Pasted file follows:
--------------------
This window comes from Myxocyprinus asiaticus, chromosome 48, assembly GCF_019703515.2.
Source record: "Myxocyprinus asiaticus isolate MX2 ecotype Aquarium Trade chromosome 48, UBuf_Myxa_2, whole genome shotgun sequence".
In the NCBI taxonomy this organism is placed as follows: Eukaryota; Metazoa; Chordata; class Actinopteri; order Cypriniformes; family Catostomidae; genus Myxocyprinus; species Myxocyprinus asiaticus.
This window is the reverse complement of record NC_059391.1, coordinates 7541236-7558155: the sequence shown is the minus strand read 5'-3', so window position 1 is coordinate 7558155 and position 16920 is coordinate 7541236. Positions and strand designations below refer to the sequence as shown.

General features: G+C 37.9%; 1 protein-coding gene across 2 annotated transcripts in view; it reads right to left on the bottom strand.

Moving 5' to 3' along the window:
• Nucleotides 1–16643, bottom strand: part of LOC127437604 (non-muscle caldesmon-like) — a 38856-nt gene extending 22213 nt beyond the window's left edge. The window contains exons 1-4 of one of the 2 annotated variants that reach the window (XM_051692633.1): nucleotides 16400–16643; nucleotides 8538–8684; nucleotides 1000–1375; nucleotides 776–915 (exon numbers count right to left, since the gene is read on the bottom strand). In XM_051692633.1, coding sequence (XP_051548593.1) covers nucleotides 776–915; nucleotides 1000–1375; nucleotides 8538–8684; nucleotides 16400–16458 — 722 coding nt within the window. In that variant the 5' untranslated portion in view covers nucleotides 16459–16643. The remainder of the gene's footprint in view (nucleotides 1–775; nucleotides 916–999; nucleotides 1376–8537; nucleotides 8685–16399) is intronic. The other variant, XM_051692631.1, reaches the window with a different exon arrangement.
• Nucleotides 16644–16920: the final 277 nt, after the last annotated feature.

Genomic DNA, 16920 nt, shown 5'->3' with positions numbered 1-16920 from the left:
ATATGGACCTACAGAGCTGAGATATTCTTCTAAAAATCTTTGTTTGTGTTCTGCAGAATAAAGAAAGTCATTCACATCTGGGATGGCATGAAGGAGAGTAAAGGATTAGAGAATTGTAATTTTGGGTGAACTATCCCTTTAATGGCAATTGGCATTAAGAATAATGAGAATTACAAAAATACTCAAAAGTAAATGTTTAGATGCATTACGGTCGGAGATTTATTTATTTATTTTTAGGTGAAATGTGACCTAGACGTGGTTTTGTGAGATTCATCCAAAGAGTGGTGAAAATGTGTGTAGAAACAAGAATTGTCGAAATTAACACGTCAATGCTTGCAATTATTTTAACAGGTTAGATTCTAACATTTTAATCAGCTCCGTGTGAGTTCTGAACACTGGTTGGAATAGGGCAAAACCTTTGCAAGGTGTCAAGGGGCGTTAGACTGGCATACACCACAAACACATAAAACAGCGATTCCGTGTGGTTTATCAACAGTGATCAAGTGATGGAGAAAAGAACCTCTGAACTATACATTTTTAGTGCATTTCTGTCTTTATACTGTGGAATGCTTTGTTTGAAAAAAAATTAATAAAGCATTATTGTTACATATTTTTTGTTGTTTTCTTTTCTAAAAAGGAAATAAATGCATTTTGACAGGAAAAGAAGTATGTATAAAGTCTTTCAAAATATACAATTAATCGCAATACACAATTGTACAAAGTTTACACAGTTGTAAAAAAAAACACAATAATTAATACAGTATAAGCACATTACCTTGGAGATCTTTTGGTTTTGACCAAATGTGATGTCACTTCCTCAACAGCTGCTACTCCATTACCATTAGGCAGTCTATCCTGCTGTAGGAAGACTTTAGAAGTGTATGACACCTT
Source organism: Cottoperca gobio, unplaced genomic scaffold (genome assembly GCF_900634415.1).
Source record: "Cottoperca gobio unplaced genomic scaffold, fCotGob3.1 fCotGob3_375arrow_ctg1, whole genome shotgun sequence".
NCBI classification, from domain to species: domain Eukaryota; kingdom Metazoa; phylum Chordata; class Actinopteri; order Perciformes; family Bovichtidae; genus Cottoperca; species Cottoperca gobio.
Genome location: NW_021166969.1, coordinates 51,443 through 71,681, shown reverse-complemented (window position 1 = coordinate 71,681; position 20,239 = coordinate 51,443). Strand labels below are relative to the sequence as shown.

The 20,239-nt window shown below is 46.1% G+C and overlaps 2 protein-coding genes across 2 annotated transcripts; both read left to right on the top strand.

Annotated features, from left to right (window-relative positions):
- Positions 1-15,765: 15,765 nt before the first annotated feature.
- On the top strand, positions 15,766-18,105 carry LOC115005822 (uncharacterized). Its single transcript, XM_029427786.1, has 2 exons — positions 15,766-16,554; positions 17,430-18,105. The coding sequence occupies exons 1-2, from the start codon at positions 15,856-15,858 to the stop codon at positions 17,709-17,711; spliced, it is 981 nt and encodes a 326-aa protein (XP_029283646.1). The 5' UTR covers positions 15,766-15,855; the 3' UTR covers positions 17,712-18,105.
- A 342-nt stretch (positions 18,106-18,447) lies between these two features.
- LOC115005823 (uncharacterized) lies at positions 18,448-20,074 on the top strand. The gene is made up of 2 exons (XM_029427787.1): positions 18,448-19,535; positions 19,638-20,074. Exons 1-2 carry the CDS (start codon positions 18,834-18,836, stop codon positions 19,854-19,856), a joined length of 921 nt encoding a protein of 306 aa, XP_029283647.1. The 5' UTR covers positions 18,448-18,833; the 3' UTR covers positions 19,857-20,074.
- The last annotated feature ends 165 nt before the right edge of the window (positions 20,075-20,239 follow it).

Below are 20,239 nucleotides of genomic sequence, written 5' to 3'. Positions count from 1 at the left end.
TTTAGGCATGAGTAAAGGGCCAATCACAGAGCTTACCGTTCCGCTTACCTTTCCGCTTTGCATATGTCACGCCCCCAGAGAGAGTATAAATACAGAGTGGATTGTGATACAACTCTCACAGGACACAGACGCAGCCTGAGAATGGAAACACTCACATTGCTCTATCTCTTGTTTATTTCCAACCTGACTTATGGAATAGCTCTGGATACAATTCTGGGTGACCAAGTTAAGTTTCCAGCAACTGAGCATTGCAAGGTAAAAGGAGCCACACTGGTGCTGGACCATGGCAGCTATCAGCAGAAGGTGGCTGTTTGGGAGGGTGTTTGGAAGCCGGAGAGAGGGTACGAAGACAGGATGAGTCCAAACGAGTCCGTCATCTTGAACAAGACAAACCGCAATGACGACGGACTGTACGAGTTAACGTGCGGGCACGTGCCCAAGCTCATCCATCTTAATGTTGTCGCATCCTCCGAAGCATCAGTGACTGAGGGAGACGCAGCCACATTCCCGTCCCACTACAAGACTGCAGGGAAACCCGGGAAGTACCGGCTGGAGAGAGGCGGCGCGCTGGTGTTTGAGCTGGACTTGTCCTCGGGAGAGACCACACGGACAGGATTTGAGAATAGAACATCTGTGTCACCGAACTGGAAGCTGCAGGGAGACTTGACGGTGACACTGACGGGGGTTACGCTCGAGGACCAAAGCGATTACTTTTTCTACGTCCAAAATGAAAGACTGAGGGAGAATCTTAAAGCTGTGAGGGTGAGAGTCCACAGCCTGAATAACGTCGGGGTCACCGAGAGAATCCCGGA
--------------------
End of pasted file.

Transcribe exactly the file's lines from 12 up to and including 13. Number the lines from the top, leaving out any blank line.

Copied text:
Source record: "Cottoperca gobio unplaced genomic scaffold, fCotGob3.1 fCotGob3_375arrow_ctg1, whole genome shotgun sequence".
NCBI classification, from domain to species: domain Eukaryota; kingdom Metazoa; phylum Chordata; class Actinopteri; order Perciformes; family Bovichtidae; genus Cottoperca; species Cottoperca gobio.